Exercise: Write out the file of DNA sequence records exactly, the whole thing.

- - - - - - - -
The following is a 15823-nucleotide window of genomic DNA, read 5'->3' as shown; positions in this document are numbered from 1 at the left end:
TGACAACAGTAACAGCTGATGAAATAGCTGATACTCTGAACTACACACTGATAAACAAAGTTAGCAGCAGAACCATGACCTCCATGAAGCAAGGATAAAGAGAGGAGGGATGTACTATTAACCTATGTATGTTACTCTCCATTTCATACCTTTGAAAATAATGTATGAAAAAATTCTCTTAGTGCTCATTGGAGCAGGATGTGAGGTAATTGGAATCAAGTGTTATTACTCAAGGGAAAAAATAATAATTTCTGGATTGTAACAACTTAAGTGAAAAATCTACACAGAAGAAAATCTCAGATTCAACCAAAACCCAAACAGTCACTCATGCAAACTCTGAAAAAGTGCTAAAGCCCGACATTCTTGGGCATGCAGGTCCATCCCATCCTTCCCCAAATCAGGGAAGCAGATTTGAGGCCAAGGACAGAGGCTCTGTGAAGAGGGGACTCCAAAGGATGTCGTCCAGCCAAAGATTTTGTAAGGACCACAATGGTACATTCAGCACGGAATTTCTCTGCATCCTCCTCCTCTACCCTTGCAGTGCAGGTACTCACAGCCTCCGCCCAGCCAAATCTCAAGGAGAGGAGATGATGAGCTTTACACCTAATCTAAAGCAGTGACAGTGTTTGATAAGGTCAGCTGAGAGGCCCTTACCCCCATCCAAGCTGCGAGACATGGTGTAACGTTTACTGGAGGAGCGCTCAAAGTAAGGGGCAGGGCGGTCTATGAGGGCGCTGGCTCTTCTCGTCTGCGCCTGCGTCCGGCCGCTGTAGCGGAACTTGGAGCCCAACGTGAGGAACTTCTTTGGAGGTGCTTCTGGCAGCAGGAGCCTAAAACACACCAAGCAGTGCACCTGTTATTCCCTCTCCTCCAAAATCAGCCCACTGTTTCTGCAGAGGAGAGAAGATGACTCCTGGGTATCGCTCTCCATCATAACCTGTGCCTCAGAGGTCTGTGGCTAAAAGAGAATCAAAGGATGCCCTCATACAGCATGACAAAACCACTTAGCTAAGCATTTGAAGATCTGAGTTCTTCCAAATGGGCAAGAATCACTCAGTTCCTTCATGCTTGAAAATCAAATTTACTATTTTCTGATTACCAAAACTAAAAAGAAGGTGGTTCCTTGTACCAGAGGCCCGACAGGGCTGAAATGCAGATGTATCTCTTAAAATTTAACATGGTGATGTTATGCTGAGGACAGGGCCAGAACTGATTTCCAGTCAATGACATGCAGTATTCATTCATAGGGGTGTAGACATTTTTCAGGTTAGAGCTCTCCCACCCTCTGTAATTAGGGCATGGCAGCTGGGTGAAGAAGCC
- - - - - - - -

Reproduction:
The following is a 15823-nucleotide window of genomic DNA, read 5'->3' as shown; positions in this document are numbered from 1 at the left end:
TGACAACAGTAACAGCTGATGAAATAGCTGATACTCTGAACTACACACTGATAAACAAAGTTAGCAGCAGAACCATGACCTCCATGAAGCAAGGATAAAGAGAGGAGGGATGTACTATTAACCTATGTATGTTACTCTCCATTTCATACCTTTGAAAATAATGTATGAAAAAATTCTCTTAGTGCTCATTGGAGCAGGATGTGAGGTAATTGGAATCAAGTGTTATTACTCAAGGGAAAAAATAATAATTTCTGGATTGTAACAACTTAAGTGAAAAATCTACACAGAAGAAAATCTCAGATTCAACCAAAACCCAAACAGTCACTCATGCAAACTCTGAAAAAGTGCTAAAGCCCGACATTCTTGGGCATGCAGGTCCATCCCATCCTTCCCCAAATCAGGGAAGCAGATTTGAGGCCAAGGACAGAGGCTCTGTGAAGAGGGGACTCCAAAGGATGTCGTCCAGCCAAAGATTTTGTAAGGACCACAATGGTACATTCAGCACGGAATTTCTCTGCATCCTCCTCCTCTACCCTTGCAGTGCAGGTACTCACAGCCTCCGCCCAGCCAAATCTCAAGGAGAGGAGATGATGAGCTTTACACCTAATCTAAAGCAGTGACAGTGTTTGATAAGGTCAGCTGAGAGGCCCTTACCCCCATCCAAGCTGCGAGACATGGTGTAACGTTTACTGGAGGAGCGCTCAAAGTAAGGGGCAGGGCGGTCTATGAGGGCGCTGGCTCTTCTCGTCTGCGCCTGCGTCCGGCCGCTGTAGCGGAACTTGGAGCCCAACGTGAGGAACTTCTTTGGAGGTGCTTCTGGCAGCAGGAGCCTAAAACACACCAAGCAGTGCACCTGTTATTCCCTCTCCTCCAAAATCAGCCCACTGTTTCTGCAGAGGAGAGAAGATGACTCCTGGGTATCGCTCTCCATCATAACCTGTGCCTCAGAGGTCTGTGGCTAAAAGAGAATCAAAGGATGCCCTCATACAGCATGACAAAACCACTTAGCTAAGCATTTGAAGATCTGAGTTCTTCCAAATGGGCAAGAATCACTCAGTTCCTTCATGCTTGAAAATCAAATTTACTATTTTCTGATTACCAAAACTAAAAAGAAGGTGGTTCCTTGTACCAGAGGCCCGACAGGGCTGAAATGCAGATGTATCTCTTAAAATTTAACATGGTGATGTTATGCTGAGGACAGGGCCAGAACTGATTTCCAGTCAATGACATGCAGTATTCATTCATAGGGGTGTAGACATTTTTCAGGTTAGAGCTCTCCCACCCTCTGTAATTAGGGCATGGCAGCTGGGTGAAGAAGCC